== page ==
Apple CarPlay
(Photo/Apple)

Next-Gen Apple CarPlay Can Integrate Into Every Corner of Your Vehicle

Forget about podcasts and maps, the next generation of CarPlay will take over your entire dash with an iPhone-like experience.

As part of its Worldwide Developers Conference, Apple has just announced a massively updated next generation of CarPlay phone mirroring software. More than just a few apps on your SUV’s screen, the new system will let CarPlay take over your ride.

With vehicles having more screens and offering more data, Apple offers more ways to help you customize your drive and better use the internet to help you get just about anywhere.

Even better, Apple showcased it on what might be our first look at the Apple Car. OK, fine, it’s just a very generic dashboard layout, but it’s a layout unlike any other model currently on sale.

So, the layout’s cross-cabin widescreen and lower-stack infotainment unit must be something the tech giant is considering for its long-rumored and very hush-hush possible automotive development.

CarPlay Now Nearly 10 Years Old

A predecessor of Apple CarPlay first launched in 2011, but the system as we know it didn’t arrive until 2014. Before that, it used a different name and was little more than an iPod connection.

After that, it allowed you to use some of your iPhone’s best apps right on your vehicle’s infotainment screen. It uses a tiny amount of the car’s own built-in tech to help you use voice recognition to send text messages or use Apple Maps, and it was compatible with a handful of other popular apps.

Now More Than Just an iPhone Pairing App

Apple CarPlay

This latest Apple CarPlay update comes with the latest iPhone operating system, iOS 16. Now, CarPlay integrates much more deeply with your vehicle’s own systems and hardware for a more immersive and customizable experience.

Apple showed off the new system with an image of a full digital dashboard created by Apple CarPlay. Even the speedometer, gear indicator, and fuel gauge were all represented in CarPlay, taking the tech far beyond what it is currently able to offer.

The demonstration display is a massive overload of information, though, such as putting a calendar, garage door status, and clocks for Tokyo and NYC with a much higher priority than the song that’s currently playing.

You can fix all of that, though. It’s the point of the system’s extensive new customization options. Put your current trip where you want it, your latest podcast where you want that, and add EV charge sites, off-road campgrounds, or any other widget they can imagine.

New backgrounds for the dashboard will be offered with the update. You’ll be able to pick modern or classic gauges, swap colors, and make loads of other small changes to help customize your vehicle. Or you can pick from included themes.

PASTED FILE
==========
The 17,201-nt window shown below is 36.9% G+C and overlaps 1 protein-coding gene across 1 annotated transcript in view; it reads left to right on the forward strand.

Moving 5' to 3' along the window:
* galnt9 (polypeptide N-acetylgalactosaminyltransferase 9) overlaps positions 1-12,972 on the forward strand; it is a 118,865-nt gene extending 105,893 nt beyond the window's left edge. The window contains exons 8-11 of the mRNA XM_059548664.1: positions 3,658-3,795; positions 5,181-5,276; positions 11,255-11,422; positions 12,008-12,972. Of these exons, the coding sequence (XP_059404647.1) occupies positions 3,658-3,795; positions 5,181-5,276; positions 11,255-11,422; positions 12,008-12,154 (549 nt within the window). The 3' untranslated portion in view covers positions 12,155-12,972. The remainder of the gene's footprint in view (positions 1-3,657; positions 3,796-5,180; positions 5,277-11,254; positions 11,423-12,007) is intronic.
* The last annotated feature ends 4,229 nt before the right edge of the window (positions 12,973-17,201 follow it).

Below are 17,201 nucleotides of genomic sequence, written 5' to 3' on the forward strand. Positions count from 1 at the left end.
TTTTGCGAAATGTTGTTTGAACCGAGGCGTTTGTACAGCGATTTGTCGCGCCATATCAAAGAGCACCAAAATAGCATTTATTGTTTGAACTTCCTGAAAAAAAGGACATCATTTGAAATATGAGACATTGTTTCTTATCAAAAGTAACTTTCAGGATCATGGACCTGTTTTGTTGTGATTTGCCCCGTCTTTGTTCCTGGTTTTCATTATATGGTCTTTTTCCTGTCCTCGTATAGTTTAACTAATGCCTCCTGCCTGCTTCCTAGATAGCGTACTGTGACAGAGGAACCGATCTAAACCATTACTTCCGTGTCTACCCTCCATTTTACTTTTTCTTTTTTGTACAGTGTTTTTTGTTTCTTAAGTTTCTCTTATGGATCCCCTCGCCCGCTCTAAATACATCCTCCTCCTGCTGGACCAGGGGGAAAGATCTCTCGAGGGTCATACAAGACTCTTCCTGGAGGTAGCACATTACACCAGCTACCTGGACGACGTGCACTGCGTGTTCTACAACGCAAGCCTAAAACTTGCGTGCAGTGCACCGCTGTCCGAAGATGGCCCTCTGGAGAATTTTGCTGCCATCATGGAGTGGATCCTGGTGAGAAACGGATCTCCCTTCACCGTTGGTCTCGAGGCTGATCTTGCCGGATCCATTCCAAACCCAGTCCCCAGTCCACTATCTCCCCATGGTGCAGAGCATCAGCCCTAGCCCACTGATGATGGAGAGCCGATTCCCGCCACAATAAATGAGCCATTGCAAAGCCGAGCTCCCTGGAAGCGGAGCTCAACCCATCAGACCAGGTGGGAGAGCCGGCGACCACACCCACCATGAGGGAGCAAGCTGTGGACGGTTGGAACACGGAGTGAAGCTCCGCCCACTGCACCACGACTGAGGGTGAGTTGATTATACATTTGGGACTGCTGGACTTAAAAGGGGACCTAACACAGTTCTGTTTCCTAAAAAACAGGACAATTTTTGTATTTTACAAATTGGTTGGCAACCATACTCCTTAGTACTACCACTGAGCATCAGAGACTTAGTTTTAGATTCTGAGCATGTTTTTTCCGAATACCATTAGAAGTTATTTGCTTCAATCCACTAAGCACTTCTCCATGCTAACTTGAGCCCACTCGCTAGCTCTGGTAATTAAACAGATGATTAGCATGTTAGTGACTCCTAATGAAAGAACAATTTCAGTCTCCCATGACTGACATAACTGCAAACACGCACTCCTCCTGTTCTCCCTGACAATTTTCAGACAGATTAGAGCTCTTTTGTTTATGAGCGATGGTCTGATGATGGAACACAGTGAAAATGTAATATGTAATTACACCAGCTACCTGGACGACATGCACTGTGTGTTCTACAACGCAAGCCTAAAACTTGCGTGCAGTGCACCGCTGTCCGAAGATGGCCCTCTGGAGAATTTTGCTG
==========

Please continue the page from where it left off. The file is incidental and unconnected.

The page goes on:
Vehicle Control Integration Within CarPlay

Apple CarPlay

With these updates to CarPlay, the same natural speech commands iPhone users use to control their phone through Siri can also control the car itself. Adjust the radio, change the climate control temperature, and potentially control dozens more crucial vehicle features without looking down or away from the road.

This latest CarPlay update can handle many different sizes and ratios of the in-car screen and can tackle multiple screens. That flexibility has been a problem on older versions of CarPlay, leaving some vehicles unable to access CarPlay on higher-spec models, while offering the must-have feature on base-spec cars.

Apple says that the new CarPlay interface is controlled on your device, not in the cloud. With the work done on the phone, Apple says the new CarPlay system and its integrations are “privacy-friendly.”

Apple showed many of the big automakers onboard with this new CarPlay, including Ford, Nissan, Honda, Audi, Mercedes, and Porsche. Unlike prior CarPlay updates, this one won’t work with existing vehicles.

At least that’s how it looks for now; Apple said that the first compatible vehicles will be announced late next year. It’s a long time to wait, but Apple says it has more to tell us about the CarPlay changes between now and then.

Evan Williams
By

Evan has been drooling over cars since the time he learned to walk. Since then he's worked on controlling the drooling and expanded his interests to include hiking, cycling, and kayaking. He went to school for engineering but transitioned into a more satisfying career and has been writing automotive and outdoors news for nearly a decade